CoMSES Net maintains cyberinfrastructure to foster FAIR data principles for access to and (re)use of computational models. Model authors can publish their model code in the Computational Model Library with documentation, metadata, and data dependencies and support these FAIR data principles as well as best practices for software citation. Model authors can also request that their model code be peer reviewed to receive a DOI. All users of models published in the library must cite model authors when they use and benefit from their code.
CoMSES Net also maintains a curated database of over 7500 publications of agent-based and individual based models with additional metadata on availability of code and bibliometric information on the landscape of ABM/IBM publications that we welcome you to explore.
Style_Net_01 is a spatial agent-based model designed to serve as a platform for exploring geographic patterns of tool transport and discard among seasonally mobile hunter-gatherer populations. The model has four main levels: artifact, person, group, and system. Persons make, use, and discard artifacts. Persons travel in groups within the geographic space of the model. The movements of groups represent a seasonal pattern of aggregation and dispersal, with all groups coalescing at an aggregation site during one point of the yearly cycle. The scale of group mobility is controlled by a parameter. The creation, use, and discard of artifacts is controlled by several parameters that specify how many tools each person carries in a personal inventory, how many times each tool can be used before it is discarded, and the frequency of tool usage. A lithic source (representing a geographically-specific, recognizable source of stone for tools) can be placed anywhere in the geographic space of the model.
The purpose of the model is to simulate the cultural hitchhiking hypothesis to explore how neutral cultural traits linked with advantageous traits spread together over time
Previous work with the spatial iterated prisoner’s dilemma has shown that “walk away” cooperators are able to outcompete defectors as well as cooperators that do not respond to defection, but it remains to be seen just how robust the so-called walk away strategy is to ecologically important variables such as population density, error, and offspring dispersal. Our simulation experiments identify socio-ecological conditions in which natural selection favors strategies that emphasize forgiveness over flight in the spatial iterated prisoner’s dilemma. Our interesting results are best explained by considering how population density, error, and offspring dispersal affect the opportunity cost associated with walking away from an error-prone partner.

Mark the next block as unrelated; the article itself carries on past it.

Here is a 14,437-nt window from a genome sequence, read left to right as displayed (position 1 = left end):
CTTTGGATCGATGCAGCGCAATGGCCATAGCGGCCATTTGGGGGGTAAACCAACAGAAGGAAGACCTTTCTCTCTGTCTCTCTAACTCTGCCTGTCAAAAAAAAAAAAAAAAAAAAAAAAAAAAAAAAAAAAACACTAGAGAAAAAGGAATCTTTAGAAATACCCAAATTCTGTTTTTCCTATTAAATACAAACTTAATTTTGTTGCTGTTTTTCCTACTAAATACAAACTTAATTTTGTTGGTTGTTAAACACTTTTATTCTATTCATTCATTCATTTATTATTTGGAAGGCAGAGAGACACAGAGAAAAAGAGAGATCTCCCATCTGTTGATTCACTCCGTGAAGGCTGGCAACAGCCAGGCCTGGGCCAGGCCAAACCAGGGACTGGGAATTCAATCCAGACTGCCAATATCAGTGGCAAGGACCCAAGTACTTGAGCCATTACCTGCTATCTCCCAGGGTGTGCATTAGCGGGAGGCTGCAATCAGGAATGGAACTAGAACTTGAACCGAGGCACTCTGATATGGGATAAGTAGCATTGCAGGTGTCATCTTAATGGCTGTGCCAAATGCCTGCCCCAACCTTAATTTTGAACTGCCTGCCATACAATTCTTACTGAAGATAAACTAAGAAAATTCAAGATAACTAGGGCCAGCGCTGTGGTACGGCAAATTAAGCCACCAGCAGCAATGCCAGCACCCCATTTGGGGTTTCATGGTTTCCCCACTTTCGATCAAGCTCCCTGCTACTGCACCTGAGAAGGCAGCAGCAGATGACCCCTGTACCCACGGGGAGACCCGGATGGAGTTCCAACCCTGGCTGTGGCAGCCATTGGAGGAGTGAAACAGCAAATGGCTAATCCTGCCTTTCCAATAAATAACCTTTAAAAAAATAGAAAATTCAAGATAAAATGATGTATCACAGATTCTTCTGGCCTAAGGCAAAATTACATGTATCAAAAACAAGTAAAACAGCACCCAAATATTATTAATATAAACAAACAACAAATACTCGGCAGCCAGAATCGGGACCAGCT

This model (CharRec) creates simulated charcoal records, based on differing natural and anthropogenic patterns of ignitions, charcoal dispersion, and deposition.
This spatially explicit agent-based model addresses how effective foraging radius (r_e) affects the effective size–and thus the equilibrium cultural diversity–of a structured population composed of central-place foraging groups.
Models land-use, perception, and biocultural interactions between two forager populations.
An agent-based model of species interaction on fragmented landscape is developed to address the question, how do population levels of predators and prey react with respect to changes in the patch connectivity as well as changes in the sharpness of threshold dispersal?
This model looks at the effects of a “control” on agent populations. Much like farmers spraying pesticides/herbicides to manage pest populations, the user sets a control management regiment to be use